The results presented in Figure 1 represent the average of a large number of individual evaluations, each with an error rate whose magnitude can vary largely depending upon the specificity of the term. We encourage the reader to examine Figure S1, which presents the same results but broken down by specificity, reducing the information lost by averaging. These results agree with those in Figure 1. To further substantiate our evaluation, we focused on one particular molecular function term: GO:0003723 RNA Binding, presented in Figure 2. We augmented the temporal holdout validation data with additional annotation not yet present in GO, but which have been experimentally verified in [16] via a large-scale genomics experiment designed to detect mRNA binding proteins genome-wide. These additional annotations significantly increase the number of potential false negative examples, allowing for greater discrimination between algorithms. Continuing in the same patterns as the entire human genome evaluation, the NETL, SNOB, and Rocchio algorithms perform similarly, and significantly better than the random baseline, with SNOB edging out the other two algorithms for larger numbers of negative predictions. Both NETL and Rocchio, however, maintain a zero false negative rate for a larger number of predicted negative examples than SNOB. AGPS and ALBNeg do well, but only provide a small number of negative examples, and both predict one false negative while NETL and Rocchio achieve zero errors at the same number of negative examples. The “1-DNF” algorithm performs very poorly on this category.

Figure 2. Performance measures for RNA binding.

Performance of the competing algorithms on a specific GO category: GO:0003723 RNA binding, with validation data augmented by annotations taken from [16]. The left panel shows the complete results, while the right is a scaled to see the differences between algorithms near the origin. The SNOB algorithm achieves the fewest false negatives for large numbers of negative examples, while the Rocchio and NETL algorithms maintain a zero false negative rate for a greater number of negative examples.

Golden Set Evaluation in S. cerevisiae: Mitochondrial Organisation

In order to further explore the potential biases in the evaluation of negative example selection methods, we include evaluation on a gold-standard set of annotations in yeast, obtained from [17]. This golden set, for the biological process term GO:0007005 Mitochondrial Organization, represents an exhaustively verified set of annotations, such that all positive and negative occurrences of this GO term are known across the entire yeast genome. Because the number of true positives and negatives is known, this GO term in yeast allows us to utilize cross-validation on the data to calculate a Receiver-Operator Characteristic (ROC) curve or point for each algorithm. While cross-validation is problematic in the evaluation of function-prediction in general, due to the interconnectedness of GO and many types of feature data which introduces large positive bias into the evaluation, here we are examining and holding out only GO terms, and so such bias is mitigated.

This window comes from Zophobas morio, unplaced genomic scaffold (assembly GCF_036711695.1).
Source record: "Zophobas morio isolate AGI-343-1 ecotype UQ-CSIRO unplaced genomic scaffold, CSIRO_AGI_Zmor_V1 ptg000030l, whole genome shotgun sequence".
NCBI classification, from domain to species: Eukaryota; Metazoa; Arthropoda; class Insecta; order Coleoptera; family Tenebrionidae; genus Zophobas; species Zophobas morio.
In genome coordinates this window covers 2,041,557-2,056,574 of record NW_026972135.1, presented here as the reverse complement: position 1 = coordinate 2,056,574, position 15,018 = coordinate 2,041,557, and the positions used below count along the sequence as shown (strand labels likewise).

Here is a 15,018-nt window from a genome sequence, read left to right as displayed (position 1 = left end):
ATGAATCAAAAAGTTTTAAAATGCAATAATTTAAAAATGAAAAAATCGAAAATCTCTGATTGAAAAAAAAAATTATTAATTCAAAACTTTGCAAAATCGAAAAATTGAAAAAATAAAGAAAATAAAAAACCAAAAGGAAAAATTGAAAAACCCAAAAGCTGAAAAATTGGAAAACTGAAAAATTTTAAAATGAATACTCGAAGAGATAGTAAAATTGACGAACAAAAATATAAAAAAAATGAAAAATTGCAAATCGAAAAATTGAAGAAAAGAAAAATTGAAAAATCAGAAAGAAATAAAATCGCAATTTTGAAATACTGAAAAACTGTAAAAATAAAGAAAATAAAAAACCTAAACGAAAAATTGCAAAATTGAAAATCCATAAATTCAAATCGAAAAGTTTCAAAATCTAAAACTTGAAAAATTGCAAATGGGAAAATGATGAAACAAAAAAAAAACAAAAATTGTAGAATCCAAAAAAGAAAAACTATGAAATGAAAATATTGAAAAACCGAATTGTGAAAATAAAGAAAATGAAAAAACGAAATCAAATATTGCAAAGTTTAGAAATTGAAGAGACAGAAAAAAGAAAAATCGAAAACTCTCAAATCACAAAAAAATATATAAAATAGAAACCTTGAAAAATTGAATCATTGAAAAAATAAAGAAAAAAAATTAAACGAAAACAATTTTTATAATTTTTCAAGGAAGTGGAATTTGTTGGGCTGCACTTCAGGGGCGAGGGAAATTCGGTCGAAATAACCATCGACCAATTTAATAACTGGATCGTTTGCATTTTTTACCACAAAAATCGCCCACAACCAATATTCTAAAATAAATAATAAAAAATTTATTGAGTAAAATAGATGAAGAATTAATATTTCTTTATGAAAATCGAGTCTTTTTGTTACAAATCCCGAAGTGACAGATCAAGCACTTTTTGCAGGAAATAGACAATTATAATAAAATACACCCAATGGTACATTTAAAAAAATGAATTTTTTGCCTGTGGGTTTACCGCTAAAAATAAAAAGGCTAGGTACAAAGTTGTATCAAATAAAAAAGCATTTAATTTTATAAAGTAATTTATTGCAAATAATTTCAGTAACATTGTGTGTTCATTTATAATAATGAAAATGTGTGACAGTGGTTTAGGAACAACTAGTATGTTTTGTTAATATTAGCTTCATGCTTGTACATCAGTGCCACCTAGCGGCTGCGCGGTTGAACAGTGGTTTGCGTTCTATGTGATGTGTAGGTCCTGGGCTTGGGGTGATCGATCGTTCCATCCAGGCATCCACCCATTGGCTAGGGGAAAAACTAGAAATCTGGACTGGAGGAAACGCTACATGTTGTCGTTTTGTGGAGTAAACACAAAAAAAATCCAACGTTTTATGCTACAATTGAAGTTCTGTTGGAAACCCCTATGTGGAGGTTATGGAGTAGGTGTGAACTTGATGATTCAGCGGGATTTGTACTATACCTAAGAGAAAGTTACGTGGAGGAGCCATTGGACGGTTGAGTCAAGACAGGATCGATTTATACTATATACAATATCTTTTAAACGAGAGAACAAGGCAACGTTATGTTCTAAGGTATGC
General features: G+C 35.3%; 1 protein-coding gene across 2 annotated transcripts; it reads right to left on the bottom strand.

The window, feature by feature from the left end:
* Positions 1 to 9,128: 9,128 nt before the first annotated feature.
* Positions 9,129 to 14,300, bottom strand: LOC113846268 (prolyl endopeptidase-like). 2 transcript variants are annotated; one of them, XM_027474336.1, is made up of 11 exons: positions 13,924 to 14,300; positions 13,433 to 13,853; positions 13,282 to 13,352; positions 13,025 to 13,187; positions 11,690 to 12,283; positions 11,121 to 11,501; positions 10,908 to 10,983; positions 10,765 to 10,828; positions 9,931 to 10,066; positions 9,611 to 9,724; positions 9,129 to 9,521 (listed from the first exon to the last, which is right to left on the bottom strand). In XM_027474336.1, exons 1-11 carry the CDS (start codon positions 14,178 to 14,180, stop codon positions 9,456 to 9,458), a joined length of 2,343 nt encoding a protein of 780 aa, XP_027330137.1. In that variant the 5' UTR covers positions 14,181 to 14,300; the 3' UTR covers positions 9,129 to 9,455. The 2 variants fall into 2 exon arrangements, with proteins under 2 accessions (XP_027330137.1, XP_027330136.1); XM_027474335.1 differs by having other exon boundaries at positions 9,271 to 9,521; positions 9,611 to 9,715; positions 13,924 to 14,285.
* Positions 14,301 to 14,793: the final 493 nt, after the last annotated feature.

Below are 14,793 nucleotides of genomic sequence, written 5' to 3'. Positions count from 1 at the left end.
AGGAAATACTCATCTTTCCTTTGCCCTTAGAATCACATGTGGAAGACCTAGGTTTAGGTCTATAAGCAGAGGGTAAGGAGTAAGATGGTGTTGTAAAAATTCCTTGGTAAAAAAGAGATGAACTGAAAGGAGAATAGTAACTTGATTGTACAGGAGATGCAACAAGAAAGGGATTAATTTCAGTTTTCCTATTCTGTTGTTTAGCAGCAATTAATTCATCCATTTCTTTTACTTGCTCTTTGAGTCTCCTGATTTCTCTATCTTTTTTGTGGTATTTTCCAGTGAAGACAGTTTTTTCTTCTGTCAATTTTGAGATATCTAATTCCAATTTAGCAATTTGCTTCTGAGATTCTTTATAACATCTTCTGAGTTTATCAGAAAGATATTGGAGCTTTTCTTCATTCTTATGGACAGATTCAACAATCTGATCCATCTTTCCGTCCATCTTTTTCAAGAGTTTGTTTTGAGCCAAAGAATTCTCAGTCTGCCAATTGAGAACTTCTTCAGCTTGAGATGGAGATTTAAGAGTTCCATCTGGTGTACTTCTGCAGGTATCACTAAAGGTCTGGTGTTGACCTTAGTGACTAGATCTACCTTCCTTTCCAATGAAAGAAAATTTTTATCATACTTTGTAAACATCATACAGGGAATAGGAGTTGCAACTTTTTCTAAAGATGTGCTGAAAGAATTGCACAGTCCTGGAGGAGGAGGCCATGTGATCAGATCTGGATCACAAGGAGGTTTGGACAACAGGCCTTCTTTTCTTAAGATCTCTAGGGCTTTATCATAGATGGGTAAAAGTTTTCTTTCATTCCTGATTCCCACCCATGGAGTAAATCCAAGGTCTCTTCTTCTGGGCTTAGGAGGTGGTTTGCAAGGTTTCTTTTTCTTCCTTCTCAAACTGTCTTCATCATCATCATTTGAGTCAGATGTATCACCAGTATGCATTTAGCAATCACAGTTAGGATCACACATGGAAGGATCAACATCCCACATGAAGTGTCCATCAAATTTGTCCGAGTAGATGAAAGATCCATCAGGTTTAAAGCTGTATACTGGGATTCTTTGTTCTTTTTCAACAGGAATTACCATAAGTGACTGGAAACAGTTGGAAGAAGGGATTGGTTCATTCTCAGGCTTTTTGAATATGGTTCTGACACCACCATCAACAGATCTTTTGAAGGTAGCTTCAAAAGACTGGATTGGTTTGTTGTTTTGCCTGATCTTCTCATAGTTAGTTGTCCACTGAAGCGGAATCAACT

In the yeast golden set, we see similar results (presented in Figure 3) as in our evaluation with human data: The SNOB algorithm is the strongest performer, followed closely by the Rocchio and NETL algorithms. The ALBNeg algorithm also performs well, achieving zero false assertions of negative functionality with a large number of predicted negative examples (473.2 on average). The 1-DNF algorithm also achieves zero false assertions of negative functionality, but with fewer predicted negative examples (only 76.6 on average), and the AGPS method predicts fewer negative examples than ALBNeg, with a much higher number of false negatives (2.6 on average). It is also worth noting that 59 of the 4625 negative examples in the golden set had received positive annotations for GO:0007005 in the years since the golden set was formed (the annotations set is updated accordingly here).

Figure 3. Performance measures for mitochondrian organization.

ROC curves are depicted for each algorithm on the golden set of annotations for GO:0007005 in yeast, calculated through cross-validation. SNOB shows the highest area under the curve (AUC), followed by NETL and Rocchio, which have approximately equal AUCs.

Case Study: Improving Function Prediction in Human, Mouse, and Yeast

In order to demonstrate the importance of high quality negative examples, we use our previously published algorithm [5] to predict functions across all three branches of GO, for human, mouse, and yeast proteins. We validate these predictions with a temporal holdout (see methods), which enables us to compute the area under the curve (AUC) for the Receiver-Operator-Characteristic (ROC) plot. We repeat this process using negative examples selected by each of the best-performing negative-example-selection methods, as well as with random negative examples to serve as a baseline. Results are presented in Figure 4.

Figure 4. Performance measures for function prediction.

AUC_ROC measures for function prediction using the best-performing negative example selection methods, with the random negative example selector included for comparison. Performance measures are broken up by ontology branch, and represent the average AUC_ROC for all GO terms predicted in that branch.

Comparing the average AUC_ROC values of function prediction with the negative examples selected by each method, we see relative performance very similar to our earlier evaluation of negative example quality. All three of the negative-example-selection algorithms yield much stronger function prediction performance than when negative examples are selected randomly from proteins lacking the positive example. Between the three algorithms, performance is fairly similar, with function prediction utilizing the SNOB negative examples slightly outperforming the other methods.